I was just enjoying a post on LinkedIn, Alzheimer's & Dementia Professionals group. Lorie wrote with an accurate depiction of what a meal can be like in a dementia facility, and others responded with their stories. I was glad to remember this story about my dad, so I'll post it here:
My dad was quite personable, liked by staff and other residents. I came in to see him one evening, and 3 people within 2 minutes told me proudly that he had just enjoyed the ice cream they gave him. Also interesting, his younger brother used to come in every Thursday and bring him a HUGE Hershey bar with almonds. I begged my uncle to bring him a smaller bar because Dad was gaining so much weight that it was getting harder for me to take him out. When my uncle died, despite all of the other things my dad forgot, like that my mom died or who I was exactly, or that I'd been there 2 minutes earlier, he never forgot that his baby brother had died and no longer brought him his Hershey bars on Thursdays.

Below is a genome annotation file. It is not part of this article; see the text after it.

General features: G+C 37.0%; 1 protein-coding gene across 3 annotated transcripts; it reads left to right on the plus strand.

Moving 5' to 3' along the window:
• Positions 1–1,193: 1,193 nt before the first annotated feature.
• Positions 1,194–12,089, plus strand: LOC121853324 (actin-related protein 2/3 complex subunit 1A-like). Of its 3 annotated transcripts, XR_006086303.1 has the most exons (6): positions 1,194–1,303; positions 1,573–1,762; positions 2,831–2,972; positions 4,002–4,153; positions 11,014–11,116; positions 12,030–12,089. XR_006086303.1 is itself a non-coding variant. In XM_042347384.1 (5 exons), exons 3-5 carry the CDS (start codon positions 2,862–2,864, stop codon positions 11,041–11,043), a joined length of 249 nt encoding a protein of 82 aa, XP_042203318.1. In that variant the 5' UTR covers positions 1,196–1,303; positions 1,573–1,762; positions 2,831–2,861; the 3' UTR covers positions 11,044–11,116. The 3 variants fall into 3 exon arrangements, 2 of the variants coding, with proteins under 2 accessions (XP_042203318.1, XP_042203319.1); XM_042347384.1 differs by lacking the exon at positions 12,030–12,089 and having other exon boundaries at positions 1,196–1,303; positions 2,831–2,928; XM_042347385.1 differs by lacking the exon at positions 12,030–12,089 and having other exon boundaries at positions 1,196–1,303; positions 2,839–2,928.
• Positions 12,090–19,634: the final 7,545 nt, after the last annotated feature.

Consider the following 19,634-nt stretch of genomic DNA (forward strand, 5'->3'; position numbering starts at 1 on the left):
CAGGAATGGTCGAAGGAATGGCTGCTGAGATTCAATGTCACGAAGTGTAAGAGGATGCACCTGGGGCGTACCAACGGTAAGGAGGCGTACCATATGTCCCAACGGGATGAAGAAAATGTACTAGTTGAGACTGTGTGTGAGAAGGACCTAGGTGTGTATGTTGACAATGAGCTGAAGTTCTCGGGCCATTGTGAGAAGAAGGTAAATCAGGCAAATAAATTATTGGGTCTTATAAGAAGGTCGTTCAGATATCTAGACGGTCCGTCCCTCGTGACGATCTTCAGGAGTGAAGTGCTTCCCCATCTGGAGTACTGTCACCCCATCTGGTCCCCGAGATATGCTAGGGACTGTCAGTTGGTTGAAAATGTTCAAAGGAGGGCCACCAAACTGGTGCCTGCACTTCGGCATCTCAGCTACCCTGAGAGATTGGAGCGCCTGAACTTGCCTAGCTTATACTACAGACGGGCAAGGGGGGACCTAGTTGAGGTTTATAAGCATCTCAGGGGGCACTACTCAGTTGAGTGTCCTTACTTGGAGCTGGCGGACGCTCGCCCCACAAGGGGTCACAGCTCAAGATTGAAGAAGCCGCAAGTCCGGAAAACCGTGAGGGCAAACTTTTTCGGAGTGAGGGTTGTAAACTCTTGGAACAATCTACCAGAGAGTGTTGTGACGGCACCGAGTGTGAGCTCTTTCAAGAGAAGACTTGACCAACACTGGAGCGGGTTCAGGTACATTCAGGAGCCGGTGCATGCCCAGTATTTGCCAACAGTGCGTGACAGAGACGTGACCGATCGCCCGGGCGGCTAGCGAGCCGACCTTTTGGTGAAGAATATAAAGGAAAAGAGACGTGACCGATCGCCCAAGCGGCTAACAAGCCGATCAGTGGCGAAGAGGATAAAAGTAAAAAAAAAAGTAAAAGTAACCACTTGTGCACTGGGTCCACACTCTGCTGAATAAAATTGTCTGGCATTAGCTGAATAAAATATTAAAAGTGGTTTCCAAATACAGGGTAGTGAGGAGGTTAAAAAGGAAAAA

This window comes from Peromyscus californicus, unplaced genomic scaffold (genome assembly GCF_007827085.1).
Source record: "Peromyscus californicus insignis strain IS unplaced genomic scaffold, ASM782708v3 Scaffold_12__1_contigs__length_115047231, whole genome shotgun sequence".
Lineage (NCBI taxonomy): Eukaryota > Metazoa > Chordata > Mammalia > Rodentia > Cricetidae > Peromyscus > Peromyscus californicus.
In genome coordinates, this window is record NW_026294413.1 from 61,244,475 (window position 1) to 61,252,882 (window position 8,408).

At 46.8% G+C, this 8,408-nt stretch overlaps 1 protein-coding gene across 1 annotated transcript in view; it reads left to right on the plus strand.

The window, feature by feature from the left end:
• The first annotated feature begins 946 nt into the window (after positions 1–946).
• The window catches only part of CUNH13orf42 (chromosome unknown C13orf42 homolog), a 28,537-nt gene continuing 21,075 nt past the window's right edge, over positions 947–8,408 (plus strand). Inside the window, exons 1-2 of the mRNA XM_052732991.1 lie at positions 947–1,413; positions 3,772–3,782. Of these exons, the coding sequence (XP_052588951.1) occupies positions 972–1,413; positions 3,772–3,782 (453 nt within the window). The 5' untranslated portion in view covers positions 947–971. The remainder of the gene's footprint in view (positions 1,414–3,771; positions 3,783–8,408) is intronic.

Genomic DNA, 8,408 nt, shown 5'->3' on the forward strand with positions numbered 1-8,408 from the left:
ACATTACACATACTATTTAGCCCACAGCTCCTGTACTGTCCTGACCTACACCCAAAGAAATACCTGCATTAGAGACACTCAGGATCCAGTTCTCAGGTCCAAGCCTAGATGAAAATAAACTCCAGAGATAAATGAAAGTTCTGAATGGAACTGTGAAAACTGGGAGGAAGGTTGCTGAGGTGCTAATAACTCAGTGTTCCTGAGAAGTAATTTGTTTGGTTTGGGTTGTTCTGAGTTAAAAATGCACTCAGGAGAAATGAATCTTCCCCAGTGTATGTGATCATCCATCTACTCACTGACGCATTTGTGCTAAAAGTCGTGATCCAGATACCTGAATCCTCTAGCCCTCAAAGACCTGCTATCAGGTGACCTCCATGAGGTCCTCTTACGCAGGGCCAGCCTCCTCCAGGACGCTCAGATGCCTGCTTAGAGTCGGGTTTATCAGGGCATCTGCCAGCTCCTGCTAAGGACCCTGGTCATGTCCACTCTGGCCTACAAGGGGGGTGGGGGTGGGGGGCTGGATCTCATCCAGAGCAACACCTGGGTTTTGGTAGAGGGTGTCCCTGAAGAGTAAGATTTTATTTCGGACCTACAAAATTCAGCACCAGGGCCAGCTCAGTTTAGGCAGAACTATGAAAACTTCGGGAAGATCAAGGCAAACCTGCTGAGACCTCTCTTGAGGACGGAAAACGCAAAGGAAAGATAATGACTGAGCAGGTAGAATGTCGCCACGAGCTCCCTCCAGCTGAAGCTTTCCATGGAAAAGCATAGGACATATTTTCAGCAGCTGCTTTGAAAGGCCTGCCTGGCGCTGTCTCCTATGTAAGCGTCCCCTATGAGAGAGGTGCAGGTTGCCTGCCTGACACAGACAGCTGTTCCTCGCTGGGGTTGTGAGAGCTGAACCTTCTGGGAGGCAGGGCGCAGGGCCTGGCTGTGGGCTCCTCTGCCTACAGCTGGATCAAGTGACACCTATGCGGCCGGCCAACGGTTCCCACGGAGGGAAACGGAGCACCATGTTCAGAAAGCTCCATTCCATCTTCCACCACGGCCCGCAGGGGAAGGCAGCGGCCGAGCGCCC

I'm so looking forward to the Society for the Arts & Dementia Care conference in Worcester, UK Sept. 5 - 8. I'm signed up for workshops with Dr. Richard Coaten, "Going by Way of the Body in Dementia Care" and "‘Finding the Harmony in the Dissonance through Movement, Dance, Music, Voice, Song, Story and
Contact" and "Interactive Theatre with Older People and Staff in Care" by Chris Gage. I am looking forward to meeting folks with whom I've communicated over the years and or whose books I've read, like Dalia Gottlieb-Tanaka and John Killick. I will be presenting on Friday morning "An embodied approach to nonverbal communication training for caregivers of people with mid to late stage dementia: creative dance as the great leveler". It should be a very exciting event with such creative thinkers all together in the same space sharing our knowledge.